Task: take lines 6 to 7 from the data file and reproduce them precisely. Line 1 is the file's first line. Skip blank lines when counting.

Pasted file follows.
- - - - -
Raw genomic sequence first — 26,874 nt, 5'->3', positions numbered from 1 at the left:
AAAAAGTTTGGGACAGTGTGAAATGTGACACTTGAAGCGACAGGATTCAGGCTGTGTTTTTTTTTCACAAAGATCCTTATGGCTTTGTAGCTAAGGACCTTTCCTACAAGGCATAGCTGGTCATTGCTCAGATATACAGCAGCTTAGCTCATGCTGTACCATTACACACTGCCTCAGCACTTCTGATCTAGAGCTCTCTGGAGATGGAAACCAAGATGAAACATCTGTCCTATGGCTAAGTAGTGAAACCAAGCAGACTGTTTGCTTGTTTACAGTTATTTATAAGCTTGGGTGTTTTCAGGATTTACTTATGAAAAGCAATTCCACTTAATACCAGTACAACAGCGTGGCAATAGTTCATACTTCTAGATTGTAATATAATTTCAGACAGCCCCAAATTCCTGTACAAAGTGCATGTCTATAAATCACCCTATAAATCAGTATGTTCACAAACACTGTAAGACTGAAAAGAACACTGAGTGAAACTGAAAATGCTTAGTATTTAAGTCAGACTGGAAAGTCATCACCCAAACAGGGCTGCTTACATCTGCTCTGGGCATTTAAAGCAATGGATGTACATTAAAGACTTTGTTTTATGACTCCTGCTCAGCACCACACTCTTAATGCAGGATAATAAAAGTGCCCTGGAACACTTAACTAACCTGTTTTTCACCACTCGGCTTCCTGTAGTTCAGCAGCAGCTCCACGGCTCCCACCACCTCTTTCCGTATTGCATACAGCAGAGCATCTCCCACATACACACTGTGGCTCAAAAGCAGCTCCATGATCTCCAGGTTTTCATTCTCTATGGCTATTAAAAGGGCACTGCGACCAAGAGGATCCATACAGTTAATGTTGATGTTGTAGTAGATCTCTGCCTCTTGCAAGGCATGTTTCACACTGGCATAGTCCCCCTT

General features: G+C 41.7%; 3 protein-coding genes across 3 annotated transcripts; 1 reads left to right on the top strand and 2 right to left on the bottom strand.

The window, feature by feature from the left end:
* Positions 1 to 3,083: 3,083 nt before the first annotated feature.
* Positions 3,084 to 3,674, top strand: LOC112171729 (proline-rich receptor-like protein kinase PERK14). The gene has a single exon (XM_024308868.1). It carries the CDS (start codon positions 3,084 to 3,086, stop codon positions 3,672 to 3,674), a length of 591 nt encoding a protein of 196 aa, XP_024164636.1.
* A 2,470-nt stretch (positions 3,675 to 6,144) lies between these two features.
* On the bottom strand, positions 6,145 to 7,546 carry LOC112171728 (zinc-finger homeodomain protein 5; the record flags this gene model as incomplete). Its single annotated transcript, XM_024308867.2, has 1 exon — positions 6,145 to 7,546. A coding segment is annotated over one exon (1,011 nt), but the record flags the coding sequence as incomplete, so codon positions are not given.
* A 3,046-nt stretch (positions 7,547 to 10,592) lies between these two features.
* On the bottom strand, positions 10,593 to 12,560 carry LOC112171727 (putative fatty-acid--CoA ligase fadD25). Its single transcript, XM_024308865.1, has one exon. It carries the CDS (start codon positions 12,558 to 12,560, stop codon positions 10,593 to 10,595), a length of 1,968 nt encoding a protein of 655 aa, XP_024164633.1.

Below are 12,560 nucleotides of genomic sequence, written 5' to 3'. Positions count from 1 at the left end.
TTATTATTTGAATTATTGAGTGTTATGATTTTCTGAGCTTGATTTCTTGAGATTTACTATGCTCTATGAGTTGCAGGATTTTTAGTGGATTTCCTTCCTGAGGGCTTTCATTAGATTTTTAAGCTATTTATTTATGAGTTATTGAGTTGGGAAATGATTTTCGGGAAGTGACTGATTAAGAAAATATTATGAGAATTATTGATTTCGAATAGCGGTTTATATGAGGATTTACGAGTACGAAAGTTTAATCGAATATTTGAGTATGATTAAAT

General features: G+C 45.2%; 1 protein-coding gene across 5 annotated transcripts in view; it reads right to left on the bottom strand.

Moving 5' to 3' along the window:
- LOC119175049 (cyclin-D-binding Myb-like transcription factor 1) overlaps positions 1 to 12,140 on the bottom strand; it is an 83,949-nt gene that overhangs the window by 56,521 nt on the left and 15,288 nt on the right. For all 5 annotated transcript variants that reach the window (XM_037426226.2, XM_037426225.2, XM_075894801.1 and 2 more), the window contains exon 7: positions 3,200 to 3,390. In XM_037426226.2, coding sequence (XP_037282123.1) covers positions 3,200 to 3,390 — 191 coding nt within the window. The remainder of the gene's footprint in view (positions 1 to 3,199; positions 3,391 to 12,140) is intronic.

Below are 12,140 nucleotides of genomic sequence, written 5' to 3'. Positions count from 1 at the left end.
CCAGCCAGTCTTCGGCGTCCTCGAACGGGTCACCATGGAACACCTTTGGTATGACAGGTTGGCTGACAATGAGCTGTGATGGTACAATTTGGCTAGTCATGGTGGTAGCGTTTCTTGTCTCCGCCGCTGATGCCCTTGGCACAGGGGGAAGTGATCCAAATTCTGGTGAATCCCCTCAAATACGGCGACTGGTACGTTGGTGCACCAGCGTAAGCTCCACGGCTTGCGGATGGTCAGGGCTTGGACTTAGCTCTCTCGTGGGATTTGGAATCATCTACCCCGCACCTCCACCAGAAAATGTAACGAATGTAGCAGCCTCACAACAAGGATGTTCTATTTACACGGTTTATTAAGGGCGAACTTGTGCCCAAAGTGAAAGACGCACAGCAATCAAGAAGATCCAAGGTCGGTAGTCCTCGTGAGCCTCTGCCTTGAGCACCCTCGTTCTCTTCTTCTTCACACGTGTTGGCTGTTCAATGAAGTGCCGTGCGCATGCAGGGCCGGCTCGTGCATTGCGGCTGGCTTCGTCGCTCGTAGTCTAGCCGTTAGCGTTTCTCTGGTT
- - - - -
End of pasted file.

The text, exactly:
* Positions 3,084 to 3,674, top strand: LOC112171729 (proline-rich receptor-like protein kinase PERK14). The gene has a single exon (XM_024308868.1). It carries the CDS (start codon positions 3,084 to 3,086, stop codon positions 3,672 to 3,674), a length of 591 nt encoding a protein of 196 aa, XP_024164636.1.
* A 2,470-nt stretch (positions 3,675 to 6,144) lies between these two features.